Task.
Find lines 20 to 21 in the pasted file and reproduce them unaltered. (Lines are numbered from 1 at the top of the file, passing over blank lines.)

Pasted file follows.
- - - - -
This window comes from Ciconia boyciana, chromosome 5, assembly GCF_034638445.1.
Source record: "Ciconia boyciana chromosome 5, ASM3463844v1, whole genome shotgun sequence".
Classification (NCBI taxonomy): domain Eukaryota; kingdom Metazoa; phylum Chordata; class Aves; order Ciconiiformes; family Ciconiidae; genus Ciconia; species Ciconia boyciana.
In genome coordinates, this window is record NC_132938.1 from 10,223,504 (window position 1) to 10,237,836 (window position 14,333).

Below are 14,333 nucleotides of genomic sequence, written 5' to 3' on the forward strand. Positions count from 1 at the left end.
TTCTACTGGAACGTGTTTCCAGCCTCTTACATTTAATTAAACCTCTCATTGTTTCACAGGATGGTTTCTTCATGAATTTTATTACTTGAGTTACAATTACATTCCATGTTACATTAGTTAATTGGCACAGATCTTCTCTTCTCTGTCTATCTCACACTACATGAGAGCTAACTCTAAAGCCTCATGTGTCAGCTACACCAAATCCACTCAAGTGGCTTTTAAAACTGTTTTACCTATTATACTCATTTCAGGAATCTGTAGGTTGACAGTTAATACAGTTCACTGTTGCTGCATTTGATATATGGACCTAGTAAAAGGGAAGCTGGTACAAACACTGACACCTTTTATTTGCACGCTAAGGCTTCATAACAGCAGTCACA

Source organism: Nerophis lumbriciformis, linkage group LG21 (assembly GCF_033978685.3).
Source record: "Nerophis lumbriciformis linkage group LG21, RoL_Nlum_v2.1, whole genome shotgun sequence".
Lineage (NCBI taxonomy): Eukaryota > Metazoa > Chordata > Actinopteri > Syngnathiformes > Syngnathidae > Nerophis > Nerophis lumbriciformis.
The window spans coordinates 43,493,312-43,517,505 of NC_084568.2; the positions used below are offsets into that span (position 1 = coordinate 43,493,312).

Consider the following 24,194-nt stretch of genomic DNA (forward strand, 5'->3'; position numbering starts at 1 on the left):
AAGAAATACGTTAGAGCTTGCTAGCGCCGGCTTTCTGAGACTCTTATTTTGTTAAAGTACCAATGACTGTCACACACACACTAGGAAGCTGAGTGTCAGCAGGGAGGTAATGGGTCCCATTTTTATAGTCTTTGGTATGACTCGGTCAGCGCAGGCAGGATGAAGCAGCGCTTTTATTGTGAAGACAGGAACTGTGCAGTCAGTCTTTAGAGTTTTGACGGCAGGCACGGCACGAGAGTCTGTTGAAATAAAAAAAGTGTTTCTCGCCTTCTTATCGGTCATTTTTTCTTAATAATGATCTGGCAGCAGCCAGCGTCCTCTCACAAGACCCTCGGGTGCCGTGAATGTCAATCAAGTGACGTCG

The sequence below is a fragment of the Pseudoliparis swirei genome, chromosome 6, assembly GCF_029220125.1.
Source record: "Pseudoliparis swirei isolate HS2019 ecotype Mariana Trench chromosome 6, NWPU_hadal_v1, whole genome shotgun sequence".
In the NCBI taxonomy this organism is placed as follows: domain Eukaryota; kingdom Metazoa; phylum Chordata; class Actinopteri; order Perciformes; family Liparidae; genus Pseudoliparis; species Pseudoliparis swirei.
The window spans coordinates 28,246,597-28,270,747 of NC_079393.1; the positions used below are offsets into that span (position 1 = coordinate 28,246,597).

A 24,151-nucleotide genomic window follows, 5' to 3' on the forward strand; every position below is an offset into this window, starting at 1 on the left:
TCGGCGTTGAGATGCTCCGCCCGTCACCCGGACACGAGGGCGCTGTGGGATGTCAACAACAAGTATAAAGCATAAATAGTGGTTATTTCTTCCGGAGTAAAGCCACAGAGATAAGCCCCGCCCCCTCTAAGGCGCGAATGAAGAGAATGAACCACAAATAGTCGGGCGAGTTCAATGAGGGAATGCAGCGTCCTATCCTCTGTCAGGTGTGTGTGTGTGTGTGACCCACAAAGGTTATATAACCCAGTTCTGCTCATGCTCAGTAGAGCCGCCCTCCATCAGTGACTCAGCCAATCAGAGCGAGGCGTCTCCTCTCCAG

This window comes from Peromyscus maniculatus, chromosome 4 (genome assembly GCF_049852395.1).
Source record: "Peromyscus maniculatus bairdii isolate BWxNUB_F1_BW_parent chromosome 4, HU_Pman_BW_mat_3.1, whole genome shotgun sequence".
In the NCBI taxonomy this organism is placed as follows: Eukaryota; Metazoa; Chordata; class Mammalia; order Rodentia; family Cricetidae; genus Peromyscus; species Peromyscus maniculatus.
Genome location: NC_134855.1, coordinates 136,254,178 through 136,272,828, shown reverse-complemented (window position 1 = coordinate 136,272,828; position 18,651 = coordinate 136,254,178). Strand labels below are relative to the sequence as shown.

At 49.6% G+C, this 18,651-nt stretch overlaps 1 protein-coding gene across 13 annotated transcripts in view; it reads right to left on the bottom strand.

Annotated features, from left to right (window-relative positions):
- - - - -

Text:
Source record: "Peromyscus maniculatus bairdii isolate BWxNUB_F1_BW_parent chromosome 4, HU_Pman_BW_mat_3.1, whole genome shotgun sequence".
In the NCBI taxonomy this organism is placed as follows: Eukaryota; Metazoa; Chordata; class Mammalia; order Rodentia; family Cricetidae; genus Peromyscus; species Peromyscus maniculatus.